Guardian Pest Control

Learn About Bees in This Blog Article

Bee on Yellow Flower Collects Nectar — Griffith, IN — Guardian Pest Control

Do you think that all bees make honey? Unfortunately, that is not the case. Other types of bees include bumblebees and carpenter bees. The next time you spot a bee’s nest, have the facts to determine what type of bee it is and what potential damage it can do to your home.

What Do Bees Look Like?

A carpenter bee can look like many other bees. It has the same structure as other types of bees, with a fuzzy thorax that might be yellow, white, black, or brown in color; four black legs; antennae; and a black, shiny abdomen. Carpenter bees differ from bumblebees in that their abdomen is hairless.

In contrast, a bumblebee can be orange or red in color and have a pollen basket so that they can easily collect pollen. Their abdomens are either rounded or pointed, based on their gender. Honeybees are often bigger and heavier than bumblebees.

Honey Bees are oval shaped with no waist, like wasps, and look much hairier than a yellow jacket and are not as aggressive.  Their coloring is striated with brown and yellow so they also look lighter than a yellow jacket.  They are slow flyers and are usually found around flowers to gather pollen for honey.

What Are Bees’ Nesting Habits?

Honeybees often nest inside trees. Their nests are typically made of wax and honeycombs. Within their nests, honeybees store their food, pollen, and honey and raise the generation of honeybees. Honeybee nests consist of workers, queens, and drones.

However, honeybees also can nest in structures that beekeepers make. These structures, usually of wood, clay, and mud, are meant to help bees make honey by mimicking and protecting the nests inside the structure.

Bumblebees will nest inside of whatever space they can find. For example, you might find them in a hole, crack, or gap in or around your home. These nest sites often are close to the ground, such as under piles of wood or leaves or even abandoned bird’s nests.

Bumblebees often nest and mate in the spring, with workers that collect pollen and live for only a month and queens that provide all the bees and last throughout the winter. As many bees die off quickly, each spring, the queens begin a new nest.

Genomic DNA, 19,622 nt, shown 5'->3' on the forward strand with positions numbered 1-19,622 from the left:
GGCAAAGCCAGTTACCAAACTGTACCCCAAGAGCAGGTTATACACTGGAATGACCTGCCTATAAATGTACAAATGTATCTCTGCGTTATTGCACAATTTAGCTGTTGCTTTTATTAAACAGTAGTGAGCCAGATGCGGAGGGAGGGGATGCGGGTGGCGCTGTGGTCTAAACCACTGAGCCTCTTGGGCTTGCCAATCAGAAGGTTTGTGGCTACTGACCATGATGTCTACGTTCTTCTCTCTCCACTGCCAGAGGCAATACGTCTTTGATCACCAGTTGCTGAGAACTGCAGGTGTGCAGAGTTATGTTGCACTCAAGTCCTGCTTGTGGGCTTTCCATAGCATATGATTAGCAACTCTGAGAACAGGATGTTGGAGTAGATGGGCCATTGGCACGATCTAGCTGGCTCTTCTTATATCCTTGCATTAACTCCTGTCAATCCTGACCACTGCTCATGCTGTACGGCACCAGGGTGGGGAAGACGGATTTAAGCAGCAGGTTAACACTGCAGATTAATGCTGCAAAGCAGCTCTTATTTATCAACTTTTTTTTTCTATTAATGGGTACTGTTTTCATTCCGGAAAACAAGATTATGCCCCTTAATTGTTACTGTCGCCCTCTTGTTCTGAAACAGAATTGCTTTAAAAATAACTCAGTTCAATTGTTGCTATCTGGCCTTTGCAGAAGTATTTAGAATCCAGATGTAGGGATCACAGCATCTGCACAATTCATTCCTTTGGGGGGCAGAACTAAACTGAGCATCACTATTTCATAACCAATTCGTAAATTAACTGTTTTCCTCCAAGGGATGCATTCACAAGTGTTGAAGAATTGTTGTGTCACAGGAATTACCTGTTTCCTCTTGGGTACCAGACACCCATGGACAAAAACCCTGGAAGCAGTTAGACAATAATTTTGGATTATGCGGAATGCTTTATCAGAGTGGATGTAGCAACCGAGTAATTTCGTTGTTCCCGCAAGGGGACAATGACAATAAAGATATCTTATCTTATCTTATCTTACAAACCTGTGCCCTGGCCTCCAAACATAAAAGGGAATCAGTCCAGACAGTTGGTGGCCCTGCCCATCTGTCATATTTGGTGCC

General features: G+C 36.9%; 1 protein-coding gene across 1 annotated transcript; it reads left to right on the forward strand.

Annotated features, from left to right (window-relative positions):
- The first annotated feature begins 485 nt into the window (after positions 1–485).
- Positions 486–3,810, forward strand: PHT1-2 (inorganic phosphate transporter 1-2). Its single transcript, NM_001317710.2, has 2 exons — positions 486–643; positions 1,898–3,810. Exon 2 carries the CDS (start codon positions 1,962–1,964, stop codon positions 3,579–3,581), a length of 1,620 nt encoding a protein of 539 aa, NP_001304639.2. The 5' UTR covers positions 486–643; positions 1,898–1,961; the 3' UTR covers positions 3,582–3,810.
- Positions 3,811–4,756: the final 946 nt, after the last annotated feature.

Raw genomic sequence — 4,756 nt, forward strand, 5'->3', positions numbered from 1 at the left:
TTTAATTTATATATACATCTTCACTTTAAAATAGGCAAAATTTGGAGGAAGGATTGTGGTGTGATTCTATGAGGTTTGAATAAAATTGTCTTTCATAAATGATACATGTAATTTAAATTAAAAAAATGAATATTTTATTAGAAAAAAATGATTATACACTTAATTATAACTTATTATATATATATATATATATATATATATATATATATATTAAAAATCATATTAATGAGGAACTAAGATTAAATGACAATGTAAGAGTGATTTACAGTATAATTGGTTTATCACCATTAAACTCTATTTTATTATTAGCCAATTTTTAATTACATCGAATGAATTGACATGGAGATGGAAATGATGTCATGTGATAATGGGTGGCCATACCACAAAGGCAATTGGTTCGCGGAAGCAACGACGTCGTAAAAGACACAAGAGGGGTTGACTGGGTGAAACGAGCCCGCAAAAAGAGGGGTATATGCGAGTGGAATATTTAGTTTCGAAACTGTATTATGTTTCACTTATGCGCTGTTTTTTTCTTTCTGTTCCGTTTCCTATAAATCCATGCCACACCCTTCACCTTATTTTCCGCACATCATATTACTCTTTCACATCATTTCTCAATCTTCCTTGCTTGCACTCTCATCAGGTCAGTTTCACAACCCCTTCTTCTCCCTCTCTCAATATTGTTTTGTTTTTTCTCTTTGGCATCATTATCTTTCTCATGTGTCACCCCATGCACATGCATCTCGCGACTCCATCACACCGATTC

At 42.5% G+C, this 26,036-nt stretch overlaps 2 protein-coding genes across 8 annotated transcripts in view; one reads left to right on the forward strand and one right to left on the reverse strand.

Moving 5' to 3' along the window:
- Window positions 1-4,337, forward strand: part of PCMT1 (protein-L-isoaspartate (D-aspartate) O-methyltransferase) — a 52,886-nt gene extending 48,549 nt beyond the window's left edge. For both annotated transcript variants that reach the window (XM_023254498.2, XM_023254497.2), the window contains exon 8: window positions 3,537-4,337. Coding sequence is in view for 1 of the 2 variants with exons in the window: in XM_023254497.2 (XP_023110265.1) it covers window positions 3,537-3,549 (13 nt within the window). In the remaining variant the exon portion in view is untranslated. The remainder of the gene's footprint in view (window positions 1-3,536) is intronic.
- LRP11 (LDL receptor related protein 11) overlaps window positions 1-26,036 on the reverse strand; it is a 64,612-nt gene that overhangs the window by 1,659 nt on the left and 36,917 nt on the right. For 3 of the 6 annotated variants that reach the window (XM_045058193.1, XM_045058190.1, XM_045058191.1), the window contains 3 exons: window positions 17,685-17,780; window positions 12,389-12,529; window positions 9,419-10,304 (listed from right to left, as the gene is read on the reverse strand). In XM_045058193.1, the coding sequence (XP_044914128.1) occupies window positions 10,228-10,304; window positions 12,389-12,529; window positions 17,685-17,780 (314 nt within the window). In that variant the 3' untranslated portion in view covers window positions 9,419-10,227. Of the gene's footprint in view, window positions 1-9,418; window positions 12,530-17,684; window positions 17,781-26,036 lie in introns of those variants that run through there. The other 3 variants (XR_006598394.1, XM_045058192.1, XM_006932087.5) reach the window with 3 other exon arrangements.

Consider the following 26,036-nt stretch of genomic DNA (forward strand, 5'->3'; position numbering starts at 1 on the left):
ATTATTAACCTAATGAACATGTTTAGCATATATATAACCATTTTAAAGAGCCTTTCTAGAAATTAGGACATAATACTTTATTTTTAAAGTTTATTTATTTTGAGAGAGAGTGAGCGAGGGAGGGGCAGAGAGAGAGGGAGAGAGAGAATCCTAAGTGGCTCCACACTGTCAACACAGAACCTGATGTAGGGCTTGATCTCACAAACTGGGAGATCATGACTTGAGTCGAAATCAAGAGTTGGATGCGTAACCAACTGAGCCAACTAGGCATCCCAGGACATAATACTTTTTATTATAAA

Carpenter bees nest in wood. They will nest in any wood they can find, including trees, porches, or wooden homes. They mate in the spring, settle down to hatch the next generation of bees, and raise them. Carpenter bees’ nests can last through the winter.

What Damage Can They Do?

All bees can be dangerous to some extent. For example, many bees sting, which can be simply painful for many and potentially fatal for some.

Honeybees can only sting once before they die. However, many people are allergic, and one sting can be enough for a bad reaction.

Bumblebees have stingers as well and can sting multiple times. This can prove disastrous to those who are allergic. However, these bees won’t sting a person unless that person disturbs their nest or the bee itself. Also, only females can sting.

Carpenter bees are more dangerous in that they can damage wood. Though they don’t eat it, they burrow into the wood for nesting and hatching. If undetected, a carpenter bee’s nest can expand and eventually cause damage to a home. Additionally, female carpenter bees can sting people.

What Should You Do If You See Bees?

If you see any type of bee around your home, speak to a pest control expert as soon as possible, especially if you’re unsure what type of bee you saw. A pest control expert can help determine the bee species you saw, the potential damage they could do, and the danger they may pose to your family and property. The pest control professional can also provide treatment if necessary to get rid of the bee problem.

Additionally, a pest control expert can point out if a bee sighting is actually a good thing. Many people raise bees for honey, and some bees pose little threat if people know what to do. Plus, bumblebees can help the environment with their contributions as pollinators.

Please reach out to Guardian Pest Control for all your bee-related questions. We will be happy to identify and treat bees in and around your property.

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